Some individuals get recurrent or chronic urinary tract infections (three or more per year). In this case, an individual should consider seeing a urologist to find out why he/she is having recurrent UTIs. Other tests may be needed to look for structural abnormalities of the urinary tract. There are also over-the-counter self-testing methods that can be used at home that a health-care provider may recommend to diagnose and treat recurrent or chronic UTIs at home.
What Are Possible Complications of Urinary Tract Infections?
In some cases, the infection can spread to the kidneys and result in pyelonephritis. Severe cases of pyelonephritis can lead to kidney scarring. In rare cases, the bacteria causing the urinary tract infection can enter the bloodstream and lead to sepsis, a very serious condition that can sometimes result in death.
Urinary Tract Infections During Pregnancy
If a pregnant woman suspects that she has a urinary tract infection, she should see a health-care provider. In most cases, pregnant women who have UTIs can be safely treated with antibiotics at home. However, certain pregnant patients who develop pyelonephritis may require hospitalization and intravenous antibiotics.
What Is the Treatment for Recurrent Urinary Tract Infections?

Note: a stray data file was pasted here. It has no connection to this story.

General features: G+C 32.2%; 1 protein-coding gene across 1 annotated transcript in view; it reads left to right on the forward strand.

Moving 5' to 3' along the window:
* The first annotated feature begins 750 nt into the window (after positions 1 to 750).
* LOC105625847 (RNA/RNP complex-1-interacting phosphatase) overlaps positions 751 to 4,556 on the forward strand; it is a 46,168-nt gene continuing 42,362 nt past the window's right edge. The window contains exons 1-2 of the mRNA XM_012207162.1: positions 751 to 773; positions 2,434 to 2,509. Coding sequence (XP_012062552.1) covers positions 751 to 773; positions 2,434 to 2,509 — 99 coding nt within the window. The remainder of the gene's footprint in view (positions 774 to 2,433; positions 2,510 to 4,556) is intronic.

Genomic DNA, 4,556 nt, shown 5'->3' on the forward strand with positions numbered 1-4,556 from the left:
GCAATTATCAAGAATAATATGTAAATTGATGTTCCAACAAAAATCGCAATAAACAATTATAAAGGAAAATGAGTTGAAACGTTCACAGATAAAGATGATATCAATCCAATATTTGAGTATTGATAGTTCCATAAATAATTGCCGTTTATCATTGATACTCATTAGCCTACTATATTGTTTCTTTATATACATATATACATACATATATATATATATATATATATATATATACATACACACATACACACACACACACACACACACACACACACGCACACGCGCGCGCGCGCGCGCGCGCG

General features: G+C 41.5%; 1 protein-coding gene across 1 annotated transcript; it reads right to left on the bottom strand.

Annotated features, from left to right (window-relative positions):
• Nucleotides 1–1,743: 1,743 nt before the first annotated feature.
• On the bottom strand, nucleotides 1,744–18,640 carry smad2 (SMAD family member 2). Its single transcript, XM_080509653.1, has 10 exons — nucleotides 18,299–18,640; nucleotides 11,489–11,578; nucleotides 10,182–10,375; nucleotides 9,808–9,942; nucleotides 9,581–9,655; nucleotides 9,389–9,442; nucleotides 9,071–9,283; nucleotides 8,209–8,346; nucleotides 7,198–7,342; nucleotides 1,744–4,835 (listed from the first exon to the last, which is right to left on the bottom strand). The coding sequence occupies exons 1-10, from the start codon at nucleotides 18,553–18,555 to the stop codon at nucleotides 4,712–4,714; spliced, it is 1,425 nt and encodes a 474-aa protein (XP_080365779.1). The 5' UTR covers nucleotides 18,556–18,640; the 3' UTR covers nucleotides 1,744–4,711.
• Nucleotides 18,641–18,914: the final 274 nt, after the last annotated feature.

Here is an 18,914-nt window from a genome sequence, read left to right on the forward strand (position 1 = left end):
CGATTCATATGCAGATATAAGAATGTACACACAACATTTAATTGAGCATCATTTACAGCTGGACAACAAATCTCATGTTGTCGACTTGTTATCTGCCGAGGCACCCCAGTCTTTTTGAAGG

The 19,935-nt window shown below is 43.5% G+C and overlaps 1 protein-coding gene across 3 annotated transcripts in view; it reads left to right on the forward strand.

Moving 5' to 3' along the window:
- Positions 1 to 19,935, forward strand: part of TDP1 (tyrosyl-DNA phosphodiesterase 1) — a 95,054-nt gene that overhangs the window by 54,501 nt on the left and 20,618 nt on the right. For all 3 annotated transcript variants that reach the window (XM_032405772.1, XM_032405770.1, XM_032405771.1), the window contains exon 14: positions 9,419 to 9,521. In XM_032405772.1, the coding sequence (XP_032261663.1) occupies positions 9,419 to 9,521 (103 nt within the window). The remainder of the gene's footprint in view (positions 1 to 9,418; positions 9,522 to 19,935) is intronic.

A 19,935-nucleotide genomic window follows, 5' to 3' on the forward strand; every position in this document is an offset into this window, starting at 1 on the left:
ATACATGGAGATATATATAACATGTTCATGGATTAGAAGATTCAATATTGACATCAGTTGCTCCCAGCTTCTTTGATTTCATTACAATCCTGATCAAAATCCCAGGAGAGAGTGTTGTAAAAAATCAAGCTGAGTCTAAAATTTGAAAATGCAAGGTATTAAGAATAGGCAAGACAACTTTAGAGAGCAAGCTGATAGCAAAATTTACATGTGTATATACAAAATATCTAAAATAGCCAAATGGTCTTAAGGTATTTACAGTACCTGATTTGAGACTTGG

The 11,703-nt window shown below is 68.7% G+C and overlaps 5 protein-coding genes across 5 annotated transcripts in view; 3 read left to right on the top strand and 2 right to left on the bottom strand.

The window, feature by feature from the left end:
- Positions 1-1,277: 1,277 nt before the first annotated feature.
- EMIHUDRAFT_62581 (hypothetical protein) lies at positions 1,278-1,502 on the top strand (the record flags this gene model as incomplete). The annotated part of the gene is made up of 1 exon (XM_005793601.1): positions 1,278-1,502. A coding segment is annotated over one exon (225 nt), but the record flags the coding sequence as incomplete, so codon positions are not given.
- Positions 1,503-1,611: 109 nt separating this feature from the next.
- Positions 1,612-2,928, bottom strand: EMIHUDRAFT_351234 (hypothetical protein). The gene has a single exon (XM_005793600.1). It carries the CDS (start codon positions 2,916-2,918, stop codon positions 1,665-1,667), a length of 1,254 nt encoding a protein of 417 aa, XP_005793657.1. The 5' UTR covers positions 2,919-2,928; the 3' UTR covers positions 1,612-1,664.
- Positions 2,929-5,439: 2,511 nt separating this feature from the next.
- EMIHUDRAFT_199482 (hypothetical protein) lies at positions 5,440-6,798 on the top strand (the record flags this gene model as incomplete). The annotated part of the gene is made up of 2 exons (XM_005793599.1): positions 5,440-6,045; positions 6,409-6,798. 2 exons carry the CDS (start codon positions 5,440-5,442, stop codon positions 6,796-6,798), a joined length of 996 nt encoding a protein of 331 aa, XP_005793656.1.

Certain women who have recurrent urinary tract infections (three or more per year) may require preventive management. One may need to take low doses of antibiotics daily to prevent infections, or one may need to take a course of antibiotics after sex or after noticing the signs and symptoms of a new UTI. A provider may also provide the individual with urine dipsticks to use at home to self-diagnose UTIs.
A physician may also need to perform additional tests to see if there is an underlying medical cause for the recurrent UTIs.
What Is the Prognosis for Urinary Tract Infections?
Simple urinary tract infections usually resolve with a course of antibiotics with no serious complications.
Complicated urinary tract infections carry a higher risk of treatment failure, although most individuals treated with the appropriate antibiotic in a timely manner will have a favorable outcome.
Individuals who develop sepsis as the result of a urinary tract infection carry a more guarded prognosis, as sepsis is a serious condition that can sometimes result in death.
Elderly individuals, or those who have kidney stones, diabetes, sickle cell disease, cancer, or chronic kidney disease are more likely to have complications or a poor outcome resulting from a urinary tract infection.
How Can Someone Prevent a Urinary Tract Infection?
Prevention of urinary tract infections is similar to some of the home remedies mentioned previously.